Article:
Well, thank you. Bioneers is wondrous. And so if you go to the website, it is dub.bioneers.org. And if you’d like a free download of the introduction of my book, you can go to bioneers.org/ncs book. And Bioneers is also having a face to face conference in Berkeley in April. And so check that out. I have a website that’s Nina Simon’s dot com. And my books are both available at anywhere that books are sold. And, and my latest book and the latest edition of it, which has a lot of great prompts and facilitation information is also available on ebook or audiobook. So all of those places you can find me and you can find [email protected] and thanks for that.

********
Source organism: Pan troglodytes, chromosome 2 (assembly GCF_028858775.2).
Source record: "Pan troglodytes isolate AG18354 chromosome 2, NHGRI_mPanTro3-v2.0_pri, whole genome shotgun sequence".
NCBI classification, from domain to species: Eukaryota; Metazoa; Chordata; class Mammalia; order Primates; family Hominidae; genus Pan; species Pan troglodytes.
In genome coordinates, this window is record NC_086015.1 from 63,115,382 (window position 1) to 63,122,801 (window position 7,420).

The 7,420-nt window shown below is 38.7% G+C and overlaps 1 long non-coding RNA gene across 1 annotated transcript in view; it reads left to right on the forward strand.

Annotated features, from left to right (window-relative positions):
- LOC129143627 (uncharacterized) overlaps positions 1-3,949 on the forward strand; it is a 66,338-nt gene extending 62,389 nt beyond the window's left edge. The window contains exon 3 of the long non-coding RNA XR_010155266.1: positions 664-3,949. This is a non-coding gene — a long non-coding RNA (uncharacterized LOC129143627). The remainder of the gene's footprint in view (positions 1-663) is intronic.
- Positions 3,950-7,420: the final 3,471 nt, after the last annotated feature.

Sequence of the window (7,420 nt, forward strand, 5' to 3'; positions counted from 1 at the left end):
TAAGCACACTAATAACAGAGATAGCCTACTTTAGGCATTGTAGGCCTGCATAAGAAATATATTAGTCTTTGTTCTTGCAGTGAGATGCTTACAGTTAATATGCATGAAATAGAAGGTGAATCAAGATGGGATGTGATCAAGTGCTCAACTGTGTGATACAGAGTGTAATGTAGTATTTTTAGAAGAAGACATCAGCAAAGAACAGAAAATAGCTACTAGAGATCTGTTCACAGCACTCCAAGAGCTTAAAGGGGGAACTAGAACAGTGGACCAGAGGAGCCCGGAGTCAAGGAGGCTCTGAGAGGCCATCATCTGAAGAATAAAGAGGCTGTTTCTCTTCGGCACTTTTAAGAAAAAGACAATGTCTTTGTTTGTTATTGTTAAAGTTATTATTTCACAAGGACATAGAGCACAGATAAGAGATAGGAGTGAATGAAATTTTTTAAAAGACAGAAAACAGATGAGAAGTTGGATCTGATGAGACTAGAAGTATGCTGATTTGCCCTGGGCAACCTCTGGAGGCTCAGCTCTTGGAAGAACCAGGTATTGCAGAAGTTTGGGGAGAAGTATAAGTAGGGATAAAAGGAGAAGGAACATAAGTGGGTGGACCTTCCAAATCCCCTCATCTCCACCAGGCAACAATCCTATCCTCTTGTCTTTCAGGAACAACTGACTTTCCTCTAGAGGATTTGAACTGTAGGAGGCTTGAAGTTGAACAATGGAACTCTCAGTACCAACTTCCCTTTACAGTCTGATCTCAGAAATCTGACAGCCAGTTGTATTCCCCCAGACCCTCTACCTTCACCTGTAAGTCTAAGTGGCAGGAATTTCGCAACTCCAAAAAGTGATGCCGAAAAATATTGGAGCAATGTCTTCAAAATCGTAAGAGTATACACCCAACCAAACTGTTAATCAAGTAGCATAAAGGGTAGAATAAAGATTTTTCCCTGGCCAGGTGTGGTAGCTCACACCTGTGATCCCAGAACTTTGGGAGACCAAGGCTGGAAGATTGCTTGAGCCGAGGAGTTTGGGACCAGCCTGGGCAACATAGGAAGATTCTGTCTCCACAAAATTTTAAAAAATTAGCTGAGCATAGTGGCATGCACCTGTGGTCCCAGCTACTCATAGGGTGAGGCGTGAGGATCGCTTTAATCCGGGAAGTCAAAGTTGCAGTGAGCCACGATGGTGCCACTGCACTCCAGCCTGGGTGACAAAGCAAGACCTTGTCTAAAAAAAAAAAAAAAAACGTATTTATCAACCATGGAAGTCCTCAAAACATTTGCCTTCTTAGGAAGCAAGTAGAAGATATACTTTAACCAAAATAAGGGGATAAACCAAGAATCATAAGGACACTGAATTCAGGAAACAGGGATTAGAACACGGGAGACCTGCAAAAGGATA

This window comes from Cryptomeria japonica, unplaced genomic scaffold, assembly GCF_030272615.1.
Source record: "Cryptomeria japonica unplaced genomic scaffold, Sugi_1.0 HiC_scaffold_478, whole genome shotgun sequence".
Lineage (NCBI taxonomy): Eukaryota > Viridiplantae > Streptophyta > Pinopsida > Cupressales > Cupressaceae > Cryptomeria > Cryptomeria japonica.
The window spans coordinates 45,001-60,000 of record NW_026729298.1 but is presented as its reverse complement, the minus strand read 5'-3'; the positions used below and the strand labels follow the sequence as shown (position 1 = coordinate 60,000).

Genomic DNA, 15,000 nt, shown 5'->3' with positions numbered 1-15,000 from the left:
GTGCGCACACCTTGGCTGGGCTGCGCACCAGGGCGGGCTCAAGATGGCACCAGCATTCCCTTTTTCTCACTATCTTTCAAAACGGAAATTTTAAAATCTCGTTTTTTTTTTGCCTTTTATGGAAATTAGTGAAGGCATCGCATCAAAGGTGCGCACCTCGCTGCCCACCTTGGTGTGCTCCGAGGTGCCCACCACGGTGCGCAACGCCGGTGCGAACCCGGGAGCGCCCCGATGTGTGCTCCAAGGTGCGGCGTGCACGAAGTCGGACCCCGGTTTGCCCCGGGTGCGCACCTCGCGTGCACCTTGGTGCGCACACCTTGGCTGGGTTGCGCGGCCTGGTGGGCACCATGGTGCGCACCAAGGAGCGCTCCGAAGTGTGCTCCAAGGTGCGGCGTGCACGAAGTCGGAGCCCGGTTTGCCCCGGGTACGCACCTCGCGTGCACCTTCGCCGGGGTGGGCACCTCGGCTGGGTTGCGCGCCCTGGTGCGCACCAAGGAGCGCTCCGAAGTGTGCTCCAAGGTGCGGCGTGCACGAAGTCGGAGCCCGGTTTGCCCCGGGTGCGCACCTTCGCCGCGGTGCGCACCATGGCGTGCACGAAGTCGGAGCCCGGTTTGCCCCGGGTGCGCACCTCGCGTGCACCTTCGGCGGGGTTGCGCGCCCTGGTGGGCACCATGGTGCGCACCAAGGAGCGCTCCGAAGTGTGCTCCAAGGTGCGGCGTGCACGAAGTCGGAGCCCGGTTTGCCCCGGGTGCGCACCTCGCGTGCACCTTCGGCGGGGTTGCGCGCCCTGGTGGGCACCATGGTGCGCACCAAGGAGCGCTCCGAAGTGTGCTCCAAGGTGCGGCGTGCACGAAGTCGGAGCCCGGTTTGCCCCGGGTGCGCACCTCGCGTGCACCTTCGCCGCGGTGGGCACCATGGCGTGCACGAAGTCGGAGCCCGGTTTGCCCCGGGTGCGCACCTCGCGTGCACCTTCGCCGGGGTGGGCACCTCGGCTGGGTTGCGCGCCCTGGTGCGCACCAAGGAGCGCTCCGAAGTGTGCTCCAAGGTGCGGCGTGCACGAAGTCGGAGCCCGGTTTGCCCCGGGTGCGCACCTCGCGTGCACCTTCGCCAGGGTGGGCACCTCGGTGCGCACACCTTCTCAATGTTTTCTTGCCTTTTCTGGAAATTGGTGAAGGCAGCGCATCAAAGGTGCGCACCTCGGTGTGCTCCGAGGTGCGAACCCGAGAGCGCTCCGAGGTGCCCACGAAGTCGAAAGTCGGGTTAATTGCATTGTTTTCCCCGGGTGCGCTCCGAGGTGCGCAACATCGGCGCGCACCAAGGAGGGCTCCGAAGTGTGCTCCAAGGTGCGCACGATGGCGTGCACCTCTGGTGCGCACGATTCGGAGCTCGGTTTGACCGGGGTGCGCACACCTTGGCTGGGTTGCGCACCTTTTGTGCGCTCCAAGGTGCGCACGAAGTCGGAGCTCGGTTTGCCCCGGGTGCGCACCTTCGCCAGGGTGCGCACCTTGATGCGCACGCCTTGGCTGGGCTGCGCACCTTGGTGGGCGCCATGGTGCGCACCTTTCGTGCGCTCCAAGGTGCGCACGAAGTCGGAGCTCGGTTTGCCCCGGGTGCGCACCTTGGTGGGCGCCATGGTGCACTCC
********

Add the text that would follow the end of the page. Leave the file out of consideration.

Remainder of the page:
Achim Nowak 34:01
Listeners, many invitations. And thank you, Nina for the gift of this conversation. I so enjoyed it.
Nina Simons 34:08
Oh me too. I came it’s beautiful what you do. Thanks so much.
Achim Nowak 34:13
Bye for now, by like what you heard, please go to my fourth act.com And subscribe to receive my updates on upcoming episodes. Please also subscribe to us on the platform of your choice. Rate us give us a review and let us all create some magical fourth acts together. Ciao